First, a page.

So there goes my weekend! So we need to get new glass (which is a pain, because when we opened the glass in the first place some of it was smashed), and also try to fashion some kind of latch to fasten the door.

Just another windy day at Windy Farm!

Did your gardens suffer any damage too in the wind?

An Early October Recap

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I’ve been a bad blogger of late! I don’t think I’ve made a post in about a month – but I do have a perfectly legitimate reason! This September I started my teacher training course, and have been commuting to Leeds through the week, so when I’ve not been absolutely exhausted from the drive, I’ve had a huge pile of assignments to plough through. And now that I’ve got a placement school, I’ll soon have teaching to focus on! So not only has my blog been neglected, but so has my garden!

As a quick break though from uni work (lesson planning and progression maps and lesson objectives and differentiation……) I hacked around in my beds for a while, and then took some photos. If you look at the top photo, you can see my two beds in the centre and to the left – but what’s that, to the right? That metal frame? Could it be… the base to a greenhouse?!

To recap! It was our annual village show a couple of weekends ago, and so I abandoned all uni work in order to dig up all my carrots, beetroots, onions and whatever else I could find in order to enter everything. As a first time grower my expectations were not high.

OK, that’s a lie. My expectations were very high, and thus were dashed on the ground like a spilled tray of something small and seedy. Which sounds quite dodgy. But basically, the standards in my village are so high, potentially because most of the other contenders are, ah, how can I say it? ‘More mature’, with many more years’ experience of growing stuff.

As it stands now, my beds are looking a bit bare and unloved. (Hmm, there’s a pun in there somewhere!)

Look how scruffy the edge looks! There’s another job to do…

Mum kindly planted out a load of leeks for me a few weeks ago, and my previously caterpillar-stripped kale have fluffed up again, so they look nice and bountiful again. I then sowed a load of cabbages, cauliflowers (second time’s a charm?), some more kale (because I looove it) and some fancy sprouting broccoli that doesn’t really look like broccoli. So the left hand bed may look a bit sad but it is full of potential!

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This is the “chard” bed – they seem to be HUGE in the left side and not so huge in the right side. Hmmm…

Different story in the right bed. I had let a few chards go to seed and they went out of control, so today I hacked them up and the last of the lettuces. That bed is now full of about three rows of rainbow/rhubarb chard, and a few rangy carrots. Looks like we’ll be living on chard and kale through the winter!

I do have plans for that bed, somewhere, in the back of my mind, when I have a minute. Those plans are in a similar sort of dreamworld that involves revamping my blogs and recolonizing the sewing room as my study once again. Is that a flying pig?!

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Oh no, wait! It’s a snoring Bilbo!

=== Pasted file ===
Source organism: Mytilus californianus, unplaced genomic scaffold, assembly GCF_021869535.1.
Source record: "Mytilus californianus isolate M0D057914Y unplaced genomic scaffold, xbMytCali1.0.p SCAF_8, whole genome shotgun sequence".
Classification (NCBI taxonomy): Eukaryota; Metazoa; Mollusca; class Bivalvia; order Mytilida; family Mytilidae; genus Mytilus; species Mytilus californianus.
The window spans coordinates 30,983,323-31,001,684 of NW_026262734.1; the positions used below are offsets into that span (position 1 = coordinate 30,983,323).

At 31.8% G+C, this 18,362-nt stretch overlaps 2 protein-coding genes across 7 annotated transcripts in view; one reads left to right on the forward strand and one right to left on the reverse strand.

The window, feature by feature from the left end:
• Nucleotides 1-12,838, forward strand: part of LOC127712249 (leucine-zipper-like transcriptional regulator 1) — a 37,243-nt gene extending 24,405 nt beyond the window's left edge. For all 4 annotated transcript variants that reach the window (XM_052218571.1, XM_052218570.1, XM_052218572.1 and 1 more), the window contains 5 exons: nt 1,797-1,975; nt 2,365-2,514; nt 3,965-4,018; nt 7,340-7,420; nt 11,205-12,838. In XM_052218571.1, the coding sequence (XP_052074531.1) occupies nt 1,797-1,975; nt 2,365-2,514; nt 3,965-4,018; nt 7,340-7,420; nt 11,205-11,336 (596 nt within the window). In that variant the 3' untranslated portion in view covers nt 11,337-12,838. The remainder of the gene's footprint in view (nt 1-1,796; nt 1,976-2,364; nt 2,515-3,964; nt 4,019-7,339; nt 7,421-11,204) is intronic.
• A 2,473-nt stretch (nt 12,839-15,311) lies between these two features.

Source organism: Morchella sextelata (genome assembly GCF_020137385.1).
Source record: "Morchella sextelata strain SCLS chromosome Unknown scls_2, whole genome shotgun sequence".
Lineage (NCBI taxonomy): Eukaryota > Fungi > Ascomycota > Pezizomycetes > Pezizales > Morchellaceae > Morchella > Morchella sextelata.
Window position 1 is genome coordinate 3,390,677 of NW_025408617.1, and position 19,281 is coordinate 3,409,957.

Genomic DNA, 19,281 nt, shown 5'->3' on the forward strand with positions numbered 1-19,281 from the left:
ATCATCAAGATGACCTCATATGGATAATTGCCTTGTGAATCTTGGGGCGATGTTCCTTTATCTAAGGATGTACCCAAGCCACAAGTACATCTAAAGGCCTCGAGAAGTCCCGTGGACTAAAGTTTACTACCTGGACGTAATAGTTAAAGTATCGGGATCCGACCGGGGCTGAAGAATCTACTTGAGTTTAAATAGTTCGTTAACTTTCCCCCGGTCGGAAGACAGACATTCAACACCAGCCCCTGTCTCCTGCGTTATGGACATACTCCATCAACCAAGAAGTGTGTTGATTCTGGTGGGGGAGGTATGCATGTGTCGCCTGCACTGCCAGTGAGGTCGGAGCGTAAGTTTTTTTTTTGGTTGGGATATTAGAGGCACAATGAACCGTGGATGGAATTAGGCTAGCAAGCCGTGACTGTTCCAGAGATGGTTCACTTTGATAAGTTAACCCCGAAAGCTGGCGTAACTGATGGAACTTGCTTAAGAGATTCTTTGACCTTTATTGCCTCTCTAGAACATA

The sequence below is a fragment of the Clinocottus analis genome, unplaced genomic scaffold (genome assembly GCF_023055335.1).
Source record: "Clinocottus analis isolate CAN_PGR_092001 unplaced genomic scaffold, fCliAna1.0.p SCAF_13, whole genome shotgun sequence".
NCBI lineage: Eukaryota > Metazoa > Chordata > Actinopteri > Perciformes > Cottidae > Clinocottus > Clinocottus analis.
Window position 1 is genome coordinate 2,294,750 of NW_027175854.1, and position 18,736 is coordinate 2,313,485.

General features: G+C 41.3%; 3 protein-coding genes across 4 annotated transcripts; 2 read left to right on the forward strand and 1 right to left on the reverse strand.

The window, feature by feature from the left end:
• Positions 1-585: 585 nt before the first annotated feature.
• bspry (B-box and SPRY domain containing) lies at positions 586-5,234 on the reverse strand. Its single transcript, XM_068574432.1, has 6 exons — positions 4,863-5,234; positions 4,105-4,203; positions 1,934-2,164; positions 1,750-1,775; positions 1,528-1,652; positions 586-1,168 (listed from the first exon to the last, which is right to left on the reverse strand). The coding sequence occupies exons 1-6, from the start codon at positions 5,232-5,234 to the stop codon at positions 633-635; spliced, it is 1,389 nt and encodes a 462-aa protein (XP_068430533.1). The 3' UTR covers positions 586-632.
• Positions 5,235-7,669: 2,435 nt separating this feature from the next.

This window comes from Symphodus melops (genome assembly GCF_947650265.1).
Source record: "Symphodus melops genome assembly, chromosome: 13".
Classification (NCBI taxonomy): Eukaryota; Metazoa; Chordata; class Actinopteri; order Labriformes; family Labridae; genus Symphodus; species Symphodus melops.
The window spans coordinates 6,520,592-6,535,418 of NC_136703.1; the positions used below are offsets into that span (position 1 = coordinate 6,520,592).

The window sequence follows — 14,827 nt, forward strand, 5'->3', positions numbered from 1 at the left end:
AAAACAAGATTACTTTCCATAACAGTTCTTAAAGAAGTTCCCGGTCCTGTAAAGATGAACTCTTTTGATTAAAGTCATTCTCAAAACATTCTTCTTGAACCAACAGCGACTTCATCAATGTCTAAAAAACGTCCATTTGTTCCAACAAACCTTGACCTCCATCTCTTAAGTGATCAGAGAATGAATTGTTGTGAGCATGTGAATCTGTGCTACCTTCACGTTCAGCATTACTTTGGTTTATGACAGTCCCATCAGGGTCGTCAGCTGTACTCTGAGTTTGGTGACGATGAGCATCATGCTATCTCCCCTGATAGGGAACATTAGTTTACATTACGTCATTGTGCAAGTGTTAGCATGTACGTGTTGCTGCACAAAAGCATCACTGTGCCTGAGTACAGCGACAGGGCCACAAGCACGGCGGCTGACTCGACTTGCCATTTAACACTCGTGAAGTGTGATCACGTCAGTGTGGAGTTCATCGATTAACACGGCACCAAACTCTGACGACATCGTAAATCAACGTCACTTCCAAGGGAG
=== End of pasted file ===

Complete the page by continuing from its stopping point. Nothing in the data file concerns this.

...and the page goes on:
I also discovered some little surprises when I was weeding, and while I know some people will cry “weeds! weeds, dig them out!” I thought they were too lovely, and so have left them in.

The Raised Bed Diaries – An Extended Absence

It’s been a while! I apologize unreservedly, but you know, I have essays to write… work to do… and while I have been in my garden, and have been taking photos, this has failed to translate into any blog posts!

I can’t even remember what my last blog post was. However I’m sure the beds have changed quite drastically…

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On the left, I have, from front to back, garlic and the invisible asparagus, then two rows of late onions sown from bulb, then a line of kale that has just started sprouting, and a few little plants of radish that I grew in the cloche. My spinach has escalated out of control and desperately needs chucking in a pan with some butter and wilting down. I’ve had some strange problems with my mangetout: I have two very fine plants either end, and then in the middle, a load of dead or dying specimens! Not quite sure what’s gone on there. Then behind them I have my rows of onions which are surely not far off now.

On the right, from front to back, I have two rows of carrots, which I began to thin out possibly a bit prematurely, so am hanging fire with those; then I have a row of Swiss chard which seems to be coming up nicely, then I have sown another line of onions from bulbs, and a new sowing of rhubarb chard. Beyond that I have some Cos lettuces which are coming up rather nicely to the right of the bed and rather not at all to the left; the same is true for the turnips behind, which I don’t seem to be so lucky with; however I have about fifteen little cauliflowers all coming up grand behind them. Finally I have four rows of beastly beetroots, but I pulled one up and it was about the size of a ten pence piece and a similar sort of depth.

It is our local Horticultural Society’s Open Gardens this weekend, so must get my beds sorted and in tip-top shape!

I will continue (I hope) to post more. Ta ta for now!